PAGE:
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The Brain-Ear Connection

The Brain-Ear Connection

The topic of the brain-ear connection has been discussed for many years in the world of researchers, but what does it really mean and why should you care? By understanding how important this connection is, it changes everything you know about good hearing health and the importance of acting sooner than later.

In the past, it was thought that a hearing problem was only affecting the ability to hear the volume of sound. You could witness the hard of hearing making mistakes in understanding words correctly, and by raising your voice and repeating yourself a few times, eventually, the message was understood.

It seemed more of an annoyance having to repeat everything, than a real concerning problem. I have heard some people say, “They just have selective hearing.” Or, “they choose not to listen” and even dismiss the problem with “it’s normal for my age”.

Perception of Hearing Loss

Our perception of hearing loss and the degree of its difficulty has been misunderstood by people with normal hearing for many years. With research studying the effects of hearing loss and now understanding that hearing loss is much more complex than just needing sounds to be louder, we need to recognize and recommend action to be taken sooner than later.

What about the Brain-Ear Connection?

The brain receives signals from the ears. The brain perceives, identifies, clarifies, compartmentalizes, and responds to what the ear is sending to it. When the brain begins to lose critical information from the ear, it can’t maintain the same processes. We cannot reason with lack of information. We cannot comprehend the information if the information is full of holes.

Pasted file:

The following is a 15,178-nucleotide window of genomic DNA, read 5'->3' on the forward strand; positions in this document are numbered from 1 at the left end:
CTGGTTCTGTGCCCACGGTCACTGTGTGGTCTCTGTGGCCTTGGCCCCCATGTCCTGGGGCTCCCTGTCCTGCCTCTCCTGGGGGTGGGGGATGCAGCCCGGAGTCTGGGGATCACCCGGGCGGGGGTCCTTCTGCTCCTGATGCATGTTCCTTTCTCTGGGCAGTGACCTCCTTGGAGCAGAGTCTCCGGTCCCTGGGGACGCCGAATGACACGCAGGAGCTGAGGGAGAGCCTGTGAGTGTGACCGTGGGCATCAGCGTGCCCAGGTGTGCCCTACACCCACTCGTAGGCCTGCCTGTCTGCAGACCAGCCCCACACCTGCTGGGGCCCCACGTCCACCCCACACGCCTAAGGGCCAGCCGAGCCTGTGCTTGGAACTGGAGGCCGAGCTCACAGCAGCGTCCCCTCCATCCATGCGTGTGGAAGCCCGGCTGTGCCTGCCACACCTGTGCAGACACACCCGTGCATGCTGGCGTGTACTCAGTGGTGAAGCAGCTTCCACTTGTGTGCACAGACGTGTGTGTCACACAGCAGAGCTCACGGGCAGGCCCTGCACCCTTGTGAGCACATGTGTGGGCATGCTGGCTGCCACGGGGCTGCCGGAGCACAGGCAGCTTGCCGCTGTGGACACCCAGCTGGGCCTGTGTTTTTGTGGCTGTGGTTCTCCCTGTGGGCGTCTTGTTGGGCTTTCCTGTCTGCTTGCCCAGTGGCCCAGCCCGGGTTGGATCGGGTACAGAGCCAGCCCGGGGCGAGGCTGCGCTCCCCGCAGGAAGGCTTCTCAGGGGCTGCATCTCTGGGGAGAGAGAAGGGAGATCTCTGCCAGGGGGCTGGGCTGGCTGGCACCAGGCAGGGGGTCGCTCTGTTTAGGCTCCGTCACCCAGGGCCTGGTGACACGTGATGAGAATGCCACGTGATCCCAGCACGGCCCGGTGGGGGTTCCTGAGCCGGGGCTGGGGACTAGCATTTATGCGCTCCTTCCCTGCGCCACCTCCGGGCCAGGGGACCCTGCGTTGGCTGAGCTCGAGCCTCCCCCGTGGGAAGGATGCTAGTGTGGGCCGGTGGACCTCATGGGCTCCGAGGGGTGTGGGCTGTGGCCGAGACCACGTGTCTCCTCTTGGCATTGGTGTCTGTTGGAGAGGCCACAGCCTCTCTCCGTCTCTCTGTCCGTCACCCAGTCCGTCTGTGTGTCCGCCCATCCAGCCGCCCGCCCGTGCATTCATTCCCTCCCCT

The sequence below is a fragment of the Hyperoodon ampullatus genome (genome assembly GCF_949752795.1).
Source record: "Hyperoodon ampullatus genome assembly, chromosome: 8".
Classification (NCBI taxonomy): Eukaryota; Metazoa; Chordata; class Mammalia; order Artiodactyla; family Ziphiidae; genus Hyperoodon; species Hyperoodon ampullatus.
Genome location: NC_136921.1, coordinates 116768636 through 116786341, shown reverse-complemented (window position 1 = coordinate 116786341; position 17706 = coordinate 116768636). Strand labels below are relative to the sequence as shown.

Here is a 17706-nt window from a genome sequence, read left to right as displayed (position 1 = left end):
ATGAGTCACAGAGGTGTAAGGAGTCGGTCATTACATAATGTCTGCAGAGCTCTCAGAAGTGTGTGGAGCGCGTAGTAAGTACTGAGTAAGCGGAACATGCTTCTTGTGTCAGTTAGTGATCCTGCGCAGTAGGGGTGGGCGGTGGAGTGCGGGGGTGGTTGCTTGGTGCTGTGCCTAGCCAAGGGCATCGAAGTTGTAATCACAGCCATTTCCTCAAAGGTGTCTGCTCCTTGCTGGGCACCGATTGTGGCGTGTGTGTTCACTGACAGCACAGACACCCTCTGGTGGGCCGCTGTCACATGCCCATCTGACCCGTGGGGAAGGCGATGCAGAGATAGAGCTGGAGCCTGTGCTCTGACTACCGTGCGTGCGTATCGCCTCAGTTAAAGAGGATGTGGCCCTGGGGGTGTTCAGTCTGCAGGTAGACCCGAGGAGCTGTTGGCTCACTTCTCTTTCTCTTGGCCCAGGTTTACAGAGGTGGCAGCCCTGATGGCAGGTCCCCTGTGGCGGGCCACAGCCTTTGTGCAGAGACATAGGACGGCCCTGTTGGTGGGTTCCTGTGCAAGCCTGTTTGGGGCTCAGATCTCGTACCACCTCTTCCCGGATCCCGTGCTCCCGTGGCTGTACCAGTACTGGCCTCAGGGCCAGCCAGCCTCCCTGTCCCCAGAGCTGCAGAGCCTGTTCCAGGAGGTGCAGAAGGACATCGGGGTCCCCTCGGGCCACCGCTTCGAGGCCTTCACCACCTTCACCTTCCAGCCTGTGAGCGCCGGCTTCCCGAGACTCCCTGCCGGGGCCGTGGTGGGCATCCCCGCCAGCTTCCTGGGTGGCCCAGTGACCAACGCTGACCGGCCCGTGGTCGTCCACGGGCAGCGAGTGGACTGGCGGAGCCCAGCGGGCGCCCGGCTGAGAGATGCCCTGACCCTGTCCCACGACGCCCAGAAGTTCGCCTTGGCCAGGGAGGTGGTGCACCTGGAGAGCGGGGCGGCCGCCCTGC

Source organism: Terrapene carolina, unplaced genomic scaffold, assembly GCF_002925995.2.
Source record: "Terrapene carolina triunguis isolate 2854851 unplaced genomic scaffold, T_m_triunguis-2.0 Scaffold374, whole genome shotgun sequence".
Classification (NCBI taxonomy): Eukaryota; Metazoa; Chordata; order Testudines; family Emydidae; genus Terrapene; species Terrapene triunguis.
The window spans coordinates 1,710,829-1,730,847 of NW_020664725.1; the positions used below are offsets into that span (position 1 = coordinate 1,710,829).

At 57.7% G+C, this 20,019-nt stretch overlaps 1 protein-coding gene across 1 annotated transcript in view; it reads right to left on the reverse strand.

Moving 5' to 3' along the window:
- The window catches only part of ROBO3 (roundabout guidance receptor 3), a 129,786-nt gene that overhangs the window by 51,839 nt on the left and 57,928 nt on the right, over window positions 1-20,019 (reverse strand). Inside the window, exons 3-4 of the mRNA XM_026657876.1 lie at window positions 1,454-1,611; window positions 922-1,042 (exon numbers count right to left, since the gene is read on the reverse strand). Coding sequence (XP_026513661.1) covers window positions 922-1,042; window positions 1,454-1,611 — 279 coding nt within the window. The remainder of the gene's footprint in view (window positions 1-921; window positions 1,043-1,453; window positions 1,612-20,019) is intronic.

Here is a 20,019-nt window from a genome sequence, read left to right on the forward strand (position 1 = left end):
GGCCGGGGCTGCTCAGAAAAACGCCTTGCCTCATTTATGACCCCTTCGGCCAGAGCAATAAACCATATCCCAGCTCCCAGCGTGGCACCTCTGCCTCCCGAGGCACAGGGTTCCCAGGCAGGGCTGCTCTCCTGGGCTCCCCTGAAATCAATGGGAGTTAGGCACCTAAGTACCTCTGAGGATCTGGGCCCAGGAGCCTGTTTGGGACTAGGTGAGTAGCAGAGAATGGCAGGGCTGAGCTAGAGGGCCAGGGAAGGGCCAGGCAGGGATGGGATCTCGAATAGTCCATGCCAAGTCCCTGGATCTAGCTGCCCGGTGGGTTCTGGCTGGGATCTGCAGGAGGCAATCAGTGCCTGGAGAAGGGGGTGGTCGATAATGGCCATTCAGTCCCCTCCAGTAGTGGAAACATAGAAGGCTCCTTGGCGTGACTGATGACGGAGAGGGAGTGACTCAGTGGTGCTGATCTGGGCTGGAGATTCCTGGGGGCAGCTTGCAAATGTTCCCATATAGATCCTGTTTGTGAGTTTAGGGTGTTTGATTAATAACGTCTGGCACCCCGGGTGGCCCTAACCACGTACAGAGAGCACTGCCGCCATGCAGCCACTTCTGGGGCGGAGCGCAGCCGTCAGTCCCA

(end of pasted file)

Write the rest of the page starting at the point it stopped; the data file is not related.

The brain, in its capacity to reason, begins to discard bits of information because it is incomplete and/or unimportant. For example, imagine someone with a hearing loss, and because there is damage to the ear the brain only receives perhaps 20% of the information. How can someone make an intelligent decision with all the misinformation; the mumbling voices and the garbled speech? How long before the brain says it’s not relevant and unimportant and discards it?

Effects of Deterioration

After years of gradual deteriorated hearing loss, which seems normal for those who are experiencing it, and lack of stimulation, the brain tissue begins to shrink at a faster rate affecting cognitive abilities and further auditory decline. Numerous studies show how brain tissue shrinkage can influence Alzheimer’s, dementia, depression, the risk of falling and other serious health issues, as well as social and economic influences. We hear in the brain, and when the ears no longer send the correct amount of stimulation, the brain suffers.

Hearing aids can help.

Improve your health, happiness, and wealth. Feel good about the conversations you have. Become engaged in all that life has to offer and know you are doing more than just hearing well again. You are maintaining better brain health as well!

To read more about the brain-ear connection, click here to go to our Medical Studies page.

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